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U.S. House passes legislation on APEC travel


The U.S. House of Representatives has unanimously passed the Asia-Pacific Economic Cooperation Business Travel Cards Act of 2011, H.R. 2042, cosponsored by Congresswoman Mazie Hirono, which makes travel to APEC countries easier for American business and government travelers.

The Senate version, S.1487, introduced by Sens. Daniel K. Akaka, Daniel K. Inouye, and Maria Cantwell, passed the Senate Homeland Security and Government Affairs Committee last week and is now pending before the full Senate.

The bill would enable travelers that have been screened, are not security risks, and have an APEC card to have their visa requests reviewed faster, use the same customs lanes as air crews at airports, and take multiple trips to the 21 APEC countries for three years without getting a new visa each time.

“Creating jobs is the top concern of Hawaii’s people. With the APEC Summit taking place in Honolulu, we have a unique opportunity to build relationships and show that Hawaii is one of the best places in the world to do business,” Hirono said. “Our APEC partners purchase nearly 60 percent of U.S. exports and represent 2.7 billion consumers. Easier travel will help us build on those relationships beyond the summit, and forge partnerships that will grow our economy and support our families in Hawaii and the U.S. for years to come.”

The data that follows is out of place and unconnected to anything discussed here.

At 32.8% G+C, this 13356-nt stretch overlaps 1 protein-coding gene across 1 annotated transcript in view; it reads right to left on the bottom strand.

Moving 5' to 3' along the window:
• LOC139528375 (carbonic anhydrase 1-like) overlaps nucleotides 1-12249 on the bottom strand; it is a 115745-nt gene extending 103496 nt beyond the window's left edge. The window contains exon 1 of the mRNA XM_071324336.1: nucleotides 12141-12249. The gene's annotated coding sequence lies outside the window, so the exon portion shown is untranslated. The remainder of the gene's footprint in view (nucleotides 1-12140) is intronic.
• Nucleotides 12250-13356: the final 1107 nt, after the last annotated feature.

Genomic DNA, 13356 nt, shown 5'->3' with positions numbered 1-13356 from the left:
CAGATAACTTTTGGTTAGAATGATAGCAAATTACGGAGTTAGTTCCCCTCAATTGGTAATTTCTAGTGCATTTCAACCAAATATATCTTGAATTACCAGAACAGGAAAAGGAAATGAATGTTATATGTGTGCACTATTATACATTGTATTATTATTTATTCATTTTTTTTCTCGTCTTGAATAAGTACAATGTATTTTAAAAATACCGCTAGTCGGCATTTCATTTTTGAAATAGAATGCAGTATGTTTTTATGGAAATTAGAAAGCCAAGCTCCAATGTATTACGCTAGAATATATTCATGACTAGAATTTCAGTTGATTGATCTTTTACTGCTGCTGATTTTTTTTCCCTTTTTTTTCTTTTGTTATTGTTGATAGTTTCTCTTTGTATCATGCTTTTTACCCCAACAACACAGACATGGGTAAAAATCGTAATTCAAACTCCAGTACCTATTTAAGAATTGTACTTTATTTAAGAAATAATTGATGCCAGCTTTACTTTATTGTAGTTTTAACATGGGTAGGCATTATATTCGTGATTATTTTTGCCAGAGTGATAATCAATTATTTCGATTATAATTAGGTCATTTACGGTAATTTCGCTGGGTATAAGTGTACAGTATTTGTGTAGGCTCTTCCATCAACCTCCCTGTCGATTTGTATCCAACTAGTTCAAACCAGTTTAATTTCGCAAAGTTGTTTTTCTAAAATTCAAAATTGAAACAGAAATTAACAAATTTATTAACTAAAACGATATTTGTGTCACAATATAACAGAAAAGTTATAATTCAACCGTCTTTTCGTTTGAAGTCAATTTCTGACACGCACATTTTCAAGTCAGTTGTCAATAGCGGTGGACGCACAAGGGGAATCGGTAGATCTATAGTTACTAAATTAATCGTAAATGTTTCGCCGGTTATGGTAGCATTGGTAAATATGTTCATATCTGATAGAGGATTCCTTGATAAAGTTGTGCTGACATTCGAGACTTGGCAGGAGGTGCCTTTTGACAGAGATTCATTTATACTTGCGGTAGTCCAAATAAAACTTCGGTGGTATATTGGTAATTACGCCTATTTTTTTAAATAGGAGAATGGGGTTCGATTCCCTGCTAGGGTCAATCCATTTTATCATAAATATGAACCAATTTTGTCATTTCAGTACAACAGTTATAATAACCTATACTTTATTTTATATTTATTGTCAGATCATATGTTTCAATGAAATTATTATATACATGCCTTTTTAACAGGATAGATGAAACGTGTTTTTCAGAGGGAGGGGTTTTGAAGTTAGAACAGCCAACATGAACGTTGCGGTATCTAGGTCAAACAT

“Next month, APEC is going to put the spotlight on Hawaii, showing the world that we are not just a premier visitor destination, but also a place ready to do business,” Congresswoman Colleen Hanabusa said. “I applaud my colleagues for promptly passing this legislation that will help expedite international travel for U.S. business leaders and government officials looking to create and maintain partnerships with these world economies.”

“I applaud the House for approving the bill unanimously and urge my Senate colleagues to pass this measure before the historic APEC summit meetings in Honolulu next month, to demonstrate our nation’s partnership with these regional economies,” Akaka said. “Our islands have so much to offer the world and this program to expedite travel will help Hawaii strengthen business relationships with APEC countries.”

“This is precisely the type of job creating legislation that acknowledges the economic engine of Asia by providing for expedited travel between APEC nations,” Inouye said. “The passage of this bill sets an important precedent ahead of the APEC meetings in Honolulu next month and it is my hope that it will help spur fruitful discussions between participating countries about creating partnerships and expanding our individual economies.”

The APEC Business Travel Card program was started in 1997 and has already been adopted by 18 of the 21 APEC member countries.

The legislation is supported by the National Center for APEC, National Foreign Trade Council, US-ASEAN Business Council, U.S. Chamber of Commerce, US-China Business Council, and U.S. Council for International Business.

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